All this makes the rebirth of the 2nd Ave Deli so uniquely important. Of the timeless institutions that have disappeared from New York’s streets, few, if any, receive a fresh chance at redemption. Expectations are lofty, and the chance of failure remains high. Yet, a success for the new 2nd Ave Deli could very well mark the turning point in New York’s history when everyone stopped, just for a moment, to really smell the pastrami.
Jeremy’s father, Abe’s brother, and the deli’s former owner, Jack Lebewohl…the proudest dad in New York this week.
Get your jaws ready.
The cat is finally out of the bag. Though I’ve known it for some time, and the date has changed at least five times before this moment, it is now official. The Second Avenue Deli will reopen….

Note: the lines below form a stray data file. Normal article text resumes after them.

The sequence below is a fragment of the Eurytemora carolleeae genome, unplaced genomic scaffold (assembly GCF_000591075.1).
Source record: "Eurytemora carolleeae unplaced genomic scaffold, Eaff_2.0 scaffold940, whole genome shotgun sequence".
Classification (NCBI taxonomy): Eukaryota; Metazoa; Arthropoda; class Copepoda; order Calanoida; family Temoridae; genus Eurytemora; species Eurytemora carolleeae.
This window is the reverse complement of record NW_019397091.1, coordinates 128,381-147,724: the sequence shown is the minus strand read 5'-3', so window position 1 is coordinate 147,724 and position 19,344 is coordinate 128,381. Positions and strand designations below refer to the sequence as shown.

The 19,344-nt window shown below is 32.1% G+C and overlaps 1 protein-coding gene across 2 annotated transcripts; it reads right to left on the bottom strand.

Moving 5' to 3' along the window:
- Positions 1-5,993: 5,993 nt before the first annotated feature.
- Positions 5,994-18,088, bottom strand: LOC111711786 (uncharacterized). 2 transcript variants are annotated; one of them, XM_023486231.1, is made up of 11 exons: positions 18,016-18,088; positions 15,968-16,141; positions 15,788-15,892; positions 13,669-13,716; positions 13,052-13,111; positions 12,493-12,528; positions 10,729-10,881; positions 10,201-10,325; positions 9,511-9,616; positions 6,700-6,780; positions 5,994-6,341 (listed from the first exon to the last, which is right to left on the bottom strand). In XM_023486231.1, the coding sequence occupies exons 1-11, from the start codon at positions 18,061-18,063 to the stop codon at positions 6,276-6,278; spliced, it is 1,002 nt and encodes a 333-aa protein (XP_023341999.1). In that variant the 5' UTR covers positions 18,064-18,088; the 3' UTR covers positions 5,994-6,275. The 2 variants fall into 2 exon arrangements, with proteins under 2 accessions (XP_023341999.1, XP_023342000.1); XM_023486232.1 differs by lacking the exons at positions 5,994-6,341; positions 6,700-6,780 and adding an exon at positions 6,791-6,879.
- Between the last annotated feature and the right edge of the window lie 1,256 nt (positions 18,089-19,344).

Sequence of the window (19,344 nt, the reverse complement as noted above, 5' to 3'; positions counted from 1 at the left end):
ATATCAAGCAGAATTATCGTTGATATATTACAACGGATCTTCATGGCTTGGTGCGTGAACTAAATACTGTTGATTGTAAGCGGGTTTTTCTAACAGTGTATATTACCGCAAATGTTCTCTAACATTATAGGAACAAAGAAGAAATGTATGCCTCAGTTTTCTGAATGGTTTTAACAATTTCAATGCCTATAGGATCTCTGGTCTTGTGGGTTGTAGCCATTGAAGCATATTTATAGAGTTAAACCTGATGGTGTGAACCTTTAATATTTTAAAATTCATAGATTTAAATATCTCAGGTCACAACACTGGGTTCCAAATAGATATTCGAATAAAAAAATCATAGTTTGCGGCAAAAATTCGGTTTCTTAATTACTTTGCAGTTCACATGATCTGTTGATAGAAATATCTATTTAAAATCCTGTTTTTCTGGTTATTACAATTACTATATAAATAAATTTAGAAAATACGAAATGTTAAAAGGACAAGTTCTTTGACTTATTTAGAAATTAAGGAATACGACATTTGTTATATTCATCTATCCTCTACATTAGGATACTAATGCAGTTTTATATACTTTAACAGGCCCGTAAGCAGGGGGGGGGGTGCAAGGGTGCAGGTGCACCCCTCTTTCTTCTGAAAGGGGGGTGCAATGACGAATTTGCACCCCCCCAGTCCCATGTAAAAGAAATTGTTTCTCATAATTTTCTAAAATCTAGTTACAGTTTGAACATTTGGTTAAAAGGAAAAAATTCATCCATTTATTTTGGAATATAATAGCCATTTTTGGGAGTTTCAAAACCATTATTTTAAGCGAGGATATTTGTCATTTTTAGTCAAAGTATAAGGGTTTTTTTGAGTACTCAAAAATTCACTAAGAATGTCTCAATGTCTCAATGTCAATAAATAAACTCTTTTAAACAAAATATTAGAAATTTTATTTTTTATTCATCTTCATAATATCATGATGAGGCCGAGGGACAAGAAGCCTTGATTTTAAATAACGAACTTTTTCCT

wait for it….
Next Monday, the 17th of December, 2007. Mark that day.
The news came by way of New York Magazine, who ran an interview with the deli’s owner, Jeremy Lebewohl.
For the unreconstructed Jewish-food fresser, the second coming of 2nd Avenue Deli—shuttered two years ago after a rent dispute, and reopening next week in Murray Hill—is a culinary event that trumps even the Manhattan debuts of Thomas Keller and Alain Ducasse. Into their vaunted ranks steps neophyte restaurateur Jeremy Lebewohl, the 25-year-old nephew of deli founder Abe Lebewohl and keeper of the kosher-deli flame.
It seemed like the whole city went into mourning when the deli closed. What made it so special?
You have other places in Manhattan that have good deli cases. But our kitchen—and I say this very confidently—nobody can touch. I won’t take away the counters from them, where you can get a good sandwich. But there aren’t that many places where you can get good soup. We have chicken fricassée, goulash, all these things that come from the kitchen. There’s not a single deli in Manhattan that can compare.
Have you changed the menu?